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Sermons & Study Guides

Directory For The Publick Worship Of God Pt. 13 - Concerning Burial Of The Dead.

James Dodson

Directory For The Publick Worship Of God

Concerning Burial of the Dead.


 Question 1.—When any person departs this life, should the dead body, upon the day of burial, be decently attended from the house to the place appointed for public burial?

Answer.—Yes. Luke 7:12-14.  The body, being prepared for burial, John 19:40; Acts 9:37, upon the day of burial is to be decently attended from the place of preparation to the place appointed for public burial.  The place of burial is not to be under the “altar,” or in the place of assembling the Church, for the Word and sacraments as Papists do, but in some public place either near the church or some enclosed field, because the Jews sometimes buried in a cave, Gen. 25:9; sometimes in a valley, Deut. 34:6; and sometimes in a garden, 2 Kings 21:18; John 19:41.

Question 2.—Is it there immediately to be interred, without any ceremony?

Answer.—Yes. 1 Kings 13:29-31.  Though Scripture records many burials, yet it gives no countenance to the notion of burial ceremonies or services for the deceased.  Though there is mention of lamentation and mourning, yet there is no indication of any other activity at the interment of the corpse, 2 Chron. 26:23; Acts 8:2.

Question 3.—Should the custom of kneeling down, and praying by or towards the dead corpse, and such other usages, in the place where it lies before it is carried to burial, be laid aside as superstitious?

Answer.—Yes. 2 Kings 18:4.  Even those things good and laudable in themselves may and often have been corrupted and turned to superstitious use.  God provided that Moses should be interred secretly, so that ‘no man knoweth of his sepulchre to this day,’ Deut. 34:6, lest the Jews should have abused it to idolatry, wisely and graciously guarded against a practice which He foresaw would easily degenerate into superstition.  When they began to lose the purity of their religion, one way in which they corrupted themselves, was by joining in the funeral services and commemorations of the heathen by ‘eating the sacrifices of the dead,’ Ps. 106:28, and ‘weeping for Tammuz,’ Ezek. 8:14.

Question 4.—Should praying, reading, and singing, both in going to and at the grave, having been grossly abused, be laid aside, as no way beneficial to the dead, and having proved many ways hurtful to the living?

Answer.—Yes. Eccl. 9:4, 5.  As coming into the world, so neither interring and burial is performed in the Word of God with preaching, reading service over the dead, singing Scriptures (as Papists), or singing of Psalms (which has been forbidden amongst the Reformed churches), all which tend to superstition, therefore we use only with a company of Christians in decent manner to convey the corpse to the earth with moderate mourning, in conference concerning our mortality, as Sarah, Gen. 23:2,19; Abraham, Gen. 49:31; Joshua, Josh. 24:30; and Samuel, 1 Sam. 25:1; and Josiah were buried, 2 Kings 23:30.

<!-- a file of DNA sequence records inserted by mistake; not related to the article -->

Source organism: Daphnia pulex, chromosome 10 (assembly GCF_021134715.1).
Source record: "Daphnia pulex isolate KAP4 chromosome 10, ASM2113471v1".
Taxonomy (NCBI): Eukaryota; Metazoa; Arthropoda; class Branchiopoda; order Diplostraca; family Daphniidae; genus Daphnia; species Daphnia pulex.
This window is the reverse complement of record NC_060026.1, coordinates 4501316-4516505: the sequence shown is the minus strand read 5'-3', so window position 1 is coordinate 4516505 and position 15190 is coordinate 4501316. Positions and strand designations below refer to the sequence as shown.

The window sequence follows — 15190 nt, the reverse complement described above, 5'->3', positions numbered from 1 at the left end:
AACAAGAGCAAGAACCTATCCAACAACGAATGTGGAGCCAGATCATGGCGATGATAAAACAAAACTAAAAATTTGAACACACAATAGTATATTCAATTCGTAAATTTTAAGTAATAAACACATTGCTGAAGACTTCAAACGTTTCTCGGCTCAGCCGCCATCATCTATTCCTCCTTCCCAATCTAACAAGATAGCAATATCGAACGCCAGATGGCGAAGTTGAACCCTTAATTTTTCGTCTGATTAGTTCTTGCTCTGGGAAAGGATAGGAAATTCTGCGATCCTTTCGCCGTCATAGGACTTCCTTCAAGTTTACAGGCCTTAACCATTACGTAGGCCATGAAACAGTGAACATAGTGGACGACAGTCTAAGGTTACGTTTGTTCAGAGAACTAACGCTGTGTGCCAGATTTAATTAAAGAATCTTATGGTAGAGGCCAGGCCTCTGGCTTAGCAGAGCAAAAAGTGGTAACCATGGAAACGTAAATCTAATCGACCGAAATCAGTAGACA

Question 5.—Is it very convenient, that the Christian friends, which accompany the dead body to the place appointed for public burial, apply themselves to meditations and conferences suitable to the occasion?

Answer.—Yes. Acts 8:2; Eccl. 7:1-4.  Mourning for the death of friends is very consistent with true piety, providing always that it is in moderation, mixed with submission to God, and comfort drawn from the faith of the resurrection, Matt. 5:4; 1 Thess. 4:13; James 4:6, 9.  So, too, it is very appropriate for the friends of the deceased to seek to bring some comfort to the remaining family members, Job 2:11; John 11:19, 31.

Question 6.—Should the minister, if he be present, as upon other occasions, so at this time, put them in remembrance of their duty?

Answer.—Yes. Eccl. 12:9-11.  It is the duty of the minister to be conscientious in his work of exhorting and calling the people of God to remembrance of their duty, 1 Tim. 4:6; 2 Tim. 4:2.  Therefore, he ought to be careful not to study to please the corrupt and sinful humors in men by concealing necessary truths, or venting anything contrary to truth, Gal. 1:10; by extenuating men’s sins, or speaking peace, and comfort to them in their evil ways, Ezek. 13:17-23; yet it is very lawful for him to study such a strain and method in delivering truth, and such a timing thereof, as may be most pleasing to his hearers for their good to edification, Rom. 15:2.

Question 7.—Should the lack of ecclesiastical ceremony be extended to deny any civil respects or deferences at the burial, suitable to the rank and condition of the party deceased, while he was living?

Answer.—No. Jer. 34:4,5.  The Biblical principle is to render honour to whom it is due, Rom. 13:7.  Clearly, this was observed amongst God’s people in the paying of respects to the deceased, 1 Sam. 28:3; 2 Sam. 3:31-39.